Around the league

* The league's supplemental draft is next Thursday, and the top prize is Southern Cal defensive tackle Manuel Wright. He's a power player who has all the tools to be a quality NFL starter. He didn't always play up to those abilities at USC, but if he gets with the right team and realizes his vast potential, somebody will be getting a heck of a player. The word around the league is Wright will be taken in the third round, although it wouldn't be a shock to see him go in the second for this draft, which is held for players with special cases. Wright had academic troubles, which is why he's available; otherwise, he'd be starting for the Trojans this fall.

The late word is that Wright's stock is rising with a lot of teams. It makes sense. Seeing him, at 6-6 and 310 pounds, chase down Cal quarterback Aaron Rodgers for a sack when the Trojans beat Cal last year was an impressive display of speed for a man his size. That ability has him moving up in the eyes of a lot of scouts and personnel people.

Another player who could be selected is Clemson receiver Roscoe Crosby, who's 6-2, 210 and has been timed at under 4.5 in the 40. He's a raw kid who impressed as a freshman in 2001 at Clemson, then quit to play minor-league baseball. He returned to school in 2003 but quit the team. He decided to enter this draft instead of using his three years of college football eligibility. It's a risky move, but with his size and speed, somebody might take a chance on him.

The team that uses a pick on a player in the supplemental draft will have to forfeit that pick in next April. For example, if a team uses a second-round pick on Wright, it would not have one next spring. That makes using a high pick risky, but we feel Wright is worth it. Some players who came into the league via the supplemental draft are Cleveland quarterback Bernie Kosar, Seattle linebacker Brian Bosworth and Jets receiver Rob Moore. All were first-round supplemental picks.

* The National Football Scouting and Blesto scouting services, which do a lot of the preliminary scouting around the league, recently held their summer meetings to release their grades on 2005 college seniors. This has typically been a laughable thing for many team scouts, who actually do the brunt of the real evaluation. "It's nothing more than a starting point," said one team's personnel director. "Look at some of their rankings heading into the seasons from years past. They don't come close." An AFC scout added, "They're a bunch of young guys just starting out working for those services. That shows up in their grades." The teams that subscribe to the services use them mostly for a place to start. National ranks USC quarterback Matt Leinart as the sixth-best prospect. That's a joke. Leinart will be one of the top two or three players picked next April.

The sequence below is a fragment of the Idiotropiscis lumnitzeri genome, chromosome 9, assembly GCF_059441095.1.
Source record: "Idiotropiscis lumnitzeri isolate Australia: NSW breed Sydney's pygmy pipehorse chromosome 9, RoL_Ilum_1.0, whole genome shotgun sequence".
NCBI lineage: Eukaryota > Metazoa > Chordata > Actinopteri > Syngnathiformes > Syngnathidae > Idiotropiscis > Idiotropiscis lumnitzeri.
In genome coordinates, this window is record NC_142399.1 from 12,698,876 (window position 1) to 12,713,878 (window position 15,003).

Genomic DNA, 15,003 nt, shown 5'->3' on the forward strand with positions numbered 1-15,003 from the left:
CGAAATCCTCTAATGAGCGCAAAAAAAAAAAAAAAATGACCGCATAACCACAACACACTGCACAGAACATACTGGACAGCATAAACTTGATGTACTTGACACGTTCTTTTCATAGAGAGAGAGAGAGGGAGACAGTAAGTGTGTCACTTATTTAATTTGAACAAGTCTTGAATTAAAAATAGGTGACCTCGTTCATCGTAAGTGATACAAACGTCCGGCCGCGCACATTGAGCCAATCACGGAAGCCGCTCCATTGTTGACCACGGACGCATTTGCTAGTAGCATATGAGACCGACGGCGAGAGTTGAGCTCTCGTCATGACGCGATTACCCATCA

* Jason White won a Heisman Trophy at Oklahoma in 2003 and then had another good year last season. Then he didn't get drafted. Now we might know why. Three of White's receivers -- Mark Clayton, Mark Bradley and Brandon Jones -- have their new NFL teams excited about their chances of being contributors as rookies. Clayton, a first-round pick by the Ravens, is expected to push for a starting job right away; Bradley, who has already signed his contract as Chicago's second-round pick, has the deep speed the Bears will need opposite Muhsin Muhammad; Jones, a long strider taken in the third round by the Titans, impressed during the team's summer work while catching some balls from White, who the Titans signed as a free agent. Throwing to Clayton, Bradley and Jones, it's no wonder White looked as good as he did.

* The Falcons have decided to keep Peerless Price and give him a chance to redeem himself for two lackluster seasons since they traded a first-round pick to get him two years ago. But there are some inside the Falcons building who think Price has been open more than his numbers indicate. That means Michael Vick hasn't used him enough. The feeling is that Vick doesn't look to the receivers enough and instead uses tight end Alge Crumpler as his security blanket too much. That was something Price said to me late last season, although he didn't quite come out and blame Vick. Instead, he told me to watch the tapes. Word is those tapes show Price open. So why not give him another shot?